The two-foot-high jar of strawberry tequila is rapidly emptying, while harried looking Ethiopian waiters scurry from the bar with trays of colorful drinks.

For the Craft Cocktail Group, more accustomed to a slow Wednesday evening of mixing and shaking at the local jazz club, hosting a bar at an Addis Ababa hotel’s Ethiopian New Year celebration in September means a much busier night than normal.

But for the new cocktail business in the Ethiopian capital, the chance for further exposure and business – even with just a few days’ notice – was irresistible.

“The idea was a bar first, but we talked about it [and decided] to start and continue as a pop-up while getting a feel for Addis, the market and proof of concept,” says Hamere Taye, who spent 15 years working in Washington, D.C., before returning to Ethiopia this year to join fellow founders Effeson Hailemichael and Sam Rosmarin.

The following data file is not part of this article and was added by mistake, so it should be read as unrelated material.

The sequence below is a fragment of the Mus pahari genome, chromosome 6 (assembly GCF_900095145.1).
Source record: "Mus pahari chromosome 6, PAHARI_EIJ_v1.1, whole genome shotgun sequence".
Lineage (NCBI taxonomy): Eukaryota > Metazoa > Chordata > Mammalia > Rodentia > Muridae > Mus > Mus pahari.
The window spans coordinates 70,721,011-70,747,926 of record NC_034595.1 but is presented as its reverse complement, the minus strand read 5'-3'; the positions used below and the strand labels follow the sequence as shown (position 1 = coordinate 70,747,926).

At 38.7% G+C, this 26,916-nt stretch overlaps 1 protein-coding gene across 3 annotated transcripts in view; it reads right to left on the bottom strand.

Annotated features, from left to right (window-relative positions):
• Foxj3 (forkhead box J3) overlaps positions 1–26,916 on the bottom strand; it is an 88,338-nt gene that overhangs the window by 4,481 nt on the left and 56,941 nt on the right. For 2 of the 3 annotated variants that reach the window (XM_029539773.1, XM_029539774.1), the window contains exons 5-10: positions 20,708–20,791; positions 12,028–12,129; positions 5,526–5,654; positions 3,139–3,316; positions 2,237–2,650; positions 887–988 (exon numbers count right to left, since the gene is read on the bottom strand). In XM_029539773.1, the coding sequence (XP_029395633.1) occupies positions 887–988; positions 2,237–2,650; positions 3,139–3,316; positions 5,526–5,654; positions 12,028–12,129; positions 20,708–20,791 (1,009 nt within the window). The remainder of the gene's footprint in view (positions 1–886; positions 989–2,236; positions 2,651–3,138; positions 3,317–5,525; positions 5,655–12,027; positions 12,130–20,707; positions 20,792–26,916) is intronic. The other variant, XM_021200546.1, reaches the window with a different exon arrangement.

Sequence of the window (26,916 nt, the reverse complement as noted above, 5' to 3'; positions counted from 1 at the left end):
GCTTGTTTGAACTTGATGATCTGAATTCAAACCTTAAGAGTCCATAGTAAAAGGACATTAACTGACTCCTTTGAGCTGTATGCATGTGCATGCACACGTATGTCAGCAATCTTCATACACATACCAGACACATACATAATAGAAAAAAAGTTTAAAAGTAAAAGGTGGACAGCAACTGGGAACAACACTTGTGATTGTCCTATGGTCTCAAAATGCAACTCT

The first few months have seen some ups and downs: this summer the whole city ran out of gin for two months due to a delayed shipping container at the port in Djibouti. While Ethiopia has an abundance of fruits for mixers and infusions, these are generally only available when in season.

And the bath tub in Mr Rosmarin’s apartment is often filled with boiling water as he cleans mixer bottles to reuse them – Ethiopia does not have a factory making large bottles.

Given the challenges setting up a temporary pop-up bar felt more manageable.

While the catchy western terminology is new, this approach is part of a long-established tradition in Addis Ababa, from streetside vendors frying samosas to men hovering at traffic lights clutching wooden trays of merchandise. Pop-ups offer more legitimacy than roadside hawking but less commitment than a fully fledged business.

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